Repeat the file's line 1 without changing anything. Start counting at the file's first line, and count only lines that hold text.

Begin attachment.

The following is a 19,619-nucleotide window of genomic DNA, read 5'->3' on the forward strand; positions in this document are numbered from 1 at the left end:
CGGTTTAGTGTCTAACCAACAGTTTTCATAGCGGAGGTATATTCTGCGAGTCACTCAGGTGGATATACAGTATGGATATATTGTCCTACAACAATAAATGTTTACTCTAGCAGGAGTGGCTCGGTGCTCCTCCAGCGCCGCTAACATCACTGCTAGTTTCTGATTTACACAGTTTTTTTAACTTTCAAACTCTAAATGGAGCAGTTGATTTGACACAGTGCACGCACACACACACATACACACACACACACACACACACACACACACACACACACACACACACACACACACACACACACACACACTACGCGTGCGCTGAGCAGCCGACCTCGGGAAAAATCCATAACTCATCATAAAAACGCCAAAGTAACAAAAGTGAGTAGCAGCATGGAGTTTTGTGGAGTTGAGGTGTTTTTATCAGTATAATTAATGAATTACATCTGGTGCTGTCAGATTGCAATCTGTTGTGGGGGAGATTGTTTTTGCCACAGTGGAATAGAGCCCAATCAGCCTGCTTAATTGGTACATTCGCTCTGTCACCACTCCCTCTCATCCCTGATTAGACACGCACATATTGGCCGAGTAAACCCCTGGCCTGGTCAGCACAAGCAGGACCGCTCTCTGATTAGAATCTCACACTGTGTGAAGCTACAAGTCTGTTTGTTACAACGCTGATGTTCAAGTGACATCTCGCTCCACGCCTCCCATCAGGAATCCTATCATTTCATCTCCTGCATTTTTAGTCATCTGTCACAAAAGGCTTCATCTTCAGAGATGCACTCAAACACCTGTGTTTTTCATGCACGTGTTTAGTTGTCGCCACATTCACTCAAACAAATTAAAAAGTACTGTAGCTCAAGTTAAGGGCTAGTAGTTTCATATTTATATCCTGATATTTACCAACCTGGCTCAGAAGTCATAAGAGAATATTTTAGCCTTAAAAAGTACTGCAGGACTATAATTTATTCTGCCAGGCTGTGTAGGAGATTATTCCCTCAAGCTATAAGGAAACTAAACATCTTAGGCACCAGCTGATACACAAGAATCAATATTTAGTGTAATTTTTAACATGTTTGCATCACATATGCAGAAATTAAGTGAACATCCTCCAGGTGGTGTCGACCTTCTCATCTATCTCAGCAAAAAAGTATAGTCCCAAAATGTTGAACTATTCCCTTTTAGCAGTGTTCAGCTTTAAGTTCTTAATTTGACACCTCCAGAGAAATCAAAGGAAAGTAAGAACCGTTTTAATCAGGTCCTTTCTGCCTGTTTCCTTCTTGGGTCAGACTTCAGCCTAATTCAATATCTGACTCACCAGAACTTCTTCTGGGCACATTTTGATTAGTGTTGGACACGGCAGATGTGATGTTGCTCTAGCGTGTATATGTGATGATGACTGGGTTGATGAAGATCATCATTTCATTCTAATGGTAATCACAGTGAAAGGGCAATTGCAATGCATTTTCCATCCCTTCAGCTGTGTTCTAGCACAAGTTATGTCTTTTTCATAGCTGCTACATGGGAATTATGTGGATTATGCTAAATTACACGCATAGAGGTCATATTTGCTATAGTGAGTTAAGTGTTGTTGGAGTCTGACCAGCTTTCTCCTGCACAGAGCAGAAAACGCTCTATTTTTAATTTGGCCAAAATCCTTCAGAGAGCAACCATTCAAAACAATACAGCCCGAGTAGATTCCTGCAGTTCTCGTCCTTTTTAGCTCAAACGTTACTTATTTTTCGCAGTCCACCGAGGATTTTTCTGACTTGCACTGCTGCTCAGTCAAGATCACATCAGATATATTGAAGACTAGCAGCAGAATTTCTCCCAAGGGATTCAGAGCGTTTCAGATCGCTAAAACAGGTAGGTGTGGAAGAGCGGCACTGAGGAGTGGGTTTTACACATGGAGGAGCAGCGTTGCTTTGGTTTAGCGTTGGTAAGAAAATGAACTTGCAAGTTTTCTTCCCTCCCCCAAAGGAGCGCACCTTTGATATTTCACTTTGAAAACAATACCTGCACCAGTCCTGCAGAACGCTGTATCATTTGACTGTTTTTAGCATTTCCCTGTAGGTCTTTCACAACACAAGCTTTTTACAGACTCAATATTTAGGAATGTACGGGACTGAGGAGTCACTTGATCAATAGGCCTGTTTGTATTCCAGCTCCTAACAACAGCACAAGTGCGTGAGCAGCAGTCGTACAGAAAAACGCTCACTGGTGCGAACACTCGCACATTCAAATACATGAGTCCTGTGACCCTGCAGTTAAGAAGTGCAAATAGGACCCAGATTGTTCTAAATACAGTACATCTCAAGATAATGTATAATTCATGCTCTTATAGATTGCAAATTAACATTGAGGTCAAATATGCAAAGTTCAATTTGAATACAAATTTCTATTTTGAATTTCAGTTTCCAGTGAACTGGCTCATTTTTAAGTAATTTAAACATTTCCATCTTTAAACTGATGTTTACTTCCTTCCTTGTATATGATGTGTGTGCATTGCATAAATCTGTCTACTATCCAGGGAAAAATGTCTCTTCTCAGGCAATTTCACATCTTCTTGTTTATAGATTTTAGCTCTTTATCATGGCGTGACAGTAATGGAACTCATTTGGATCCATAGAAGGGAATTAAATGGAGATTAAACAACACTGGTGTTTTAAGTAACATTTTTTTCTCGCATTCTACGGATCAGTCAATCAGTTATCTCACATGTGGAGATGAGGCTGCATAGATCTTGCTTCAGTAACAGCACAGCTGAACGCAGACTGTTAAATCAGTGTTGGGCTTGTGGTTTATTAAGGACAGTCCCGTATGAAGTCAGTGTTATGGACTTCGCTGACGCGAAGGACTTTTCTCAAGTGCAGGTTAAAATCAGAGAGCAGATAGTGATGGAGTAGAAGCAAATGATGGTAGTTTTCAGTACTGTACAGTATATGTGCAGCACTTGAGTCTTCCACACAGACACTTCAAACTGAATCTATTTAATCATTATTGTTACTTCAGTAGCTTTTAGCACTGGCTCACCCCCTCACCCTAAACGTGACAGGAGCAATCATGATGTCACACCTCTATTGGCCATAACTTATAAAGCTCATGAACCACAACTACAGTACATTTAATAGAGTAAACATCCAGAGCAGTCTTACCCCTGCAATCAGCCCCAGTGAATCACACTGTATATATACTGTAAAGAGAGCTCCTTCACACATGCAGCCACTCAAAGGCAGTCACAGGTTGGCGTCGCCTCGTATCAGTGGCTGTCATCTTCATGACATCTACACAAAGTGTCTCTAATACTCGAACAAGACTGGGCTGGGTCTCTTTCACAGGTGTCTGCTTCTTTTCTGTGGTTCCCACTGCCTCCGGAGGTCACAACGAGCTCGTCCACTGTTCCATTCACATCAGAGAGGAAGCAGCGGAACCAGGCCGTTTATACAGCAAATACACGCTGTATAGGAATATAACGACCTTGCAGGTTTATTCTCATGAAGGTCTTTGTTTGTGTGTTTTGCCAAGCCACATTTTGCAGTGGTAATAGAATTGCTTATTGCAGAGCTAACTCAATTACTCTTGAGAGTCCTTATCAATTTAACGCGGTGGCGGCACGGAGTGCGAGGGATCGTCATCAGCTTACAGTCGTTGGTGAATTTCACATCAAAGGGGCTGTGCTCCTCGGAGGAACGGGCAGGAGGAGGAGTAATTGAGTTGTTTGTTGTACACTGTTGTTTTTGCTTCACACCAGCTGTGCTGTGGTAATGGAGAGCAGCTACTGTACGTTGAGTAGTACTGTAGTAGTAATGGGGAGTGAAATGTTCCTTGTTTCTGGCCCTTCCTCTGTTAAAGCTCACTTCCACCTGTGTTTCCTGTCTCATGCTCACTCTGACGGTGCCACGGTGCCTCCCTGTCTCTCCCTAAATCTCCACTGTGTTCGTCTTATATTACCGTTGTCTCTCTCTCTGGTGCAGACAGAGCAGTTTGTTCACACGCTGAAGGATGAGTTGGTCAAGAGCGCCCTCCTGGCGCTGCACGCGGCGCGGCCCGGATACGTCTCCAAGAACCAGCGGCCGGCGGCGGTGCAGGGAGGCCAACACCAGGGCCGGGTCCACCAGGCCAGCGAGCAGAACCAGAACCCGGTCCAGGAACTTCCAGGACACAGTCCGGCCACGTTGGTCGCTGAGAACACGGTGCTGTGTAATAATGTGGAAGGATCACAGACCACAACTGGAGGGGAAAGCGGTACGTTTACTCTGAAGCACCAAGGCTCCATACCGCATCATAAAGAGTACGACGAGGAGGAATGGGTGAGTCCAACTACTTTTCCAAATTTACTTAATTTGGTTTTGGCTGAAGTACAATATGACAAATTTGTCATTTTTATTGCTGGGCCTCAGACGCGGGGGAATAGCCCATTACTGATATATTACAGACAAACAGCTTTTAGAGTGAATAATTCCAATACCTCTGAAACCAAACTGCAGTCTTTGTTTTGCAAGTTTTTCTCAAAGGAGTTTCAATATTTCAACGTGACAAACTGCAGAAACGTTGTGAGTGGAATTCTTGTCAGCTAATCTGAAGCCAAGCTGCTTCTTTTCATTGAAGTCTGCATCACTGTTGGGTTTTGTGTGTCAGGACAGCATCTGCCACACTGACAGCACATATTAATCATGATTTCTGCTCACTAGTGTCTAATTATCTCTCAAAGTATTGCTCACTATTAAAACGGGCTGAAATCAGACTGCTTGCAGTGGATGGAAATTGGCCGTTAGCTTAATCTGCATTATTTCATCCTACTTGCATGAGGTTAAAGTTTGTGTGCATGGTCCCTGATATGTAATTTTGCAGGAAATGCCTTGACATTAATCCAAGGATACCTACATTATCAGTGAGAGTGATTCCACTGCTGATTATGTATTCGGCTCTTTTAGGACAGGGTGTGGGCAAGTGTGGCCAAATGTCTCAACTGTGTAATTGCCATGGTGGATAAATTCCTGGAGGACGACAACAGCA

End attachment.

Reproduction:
The following is a 19,619-nucleotide window of genomic DNA, read 5'->3' on the forward strand; positions in this document are numbered from 1 at the left end: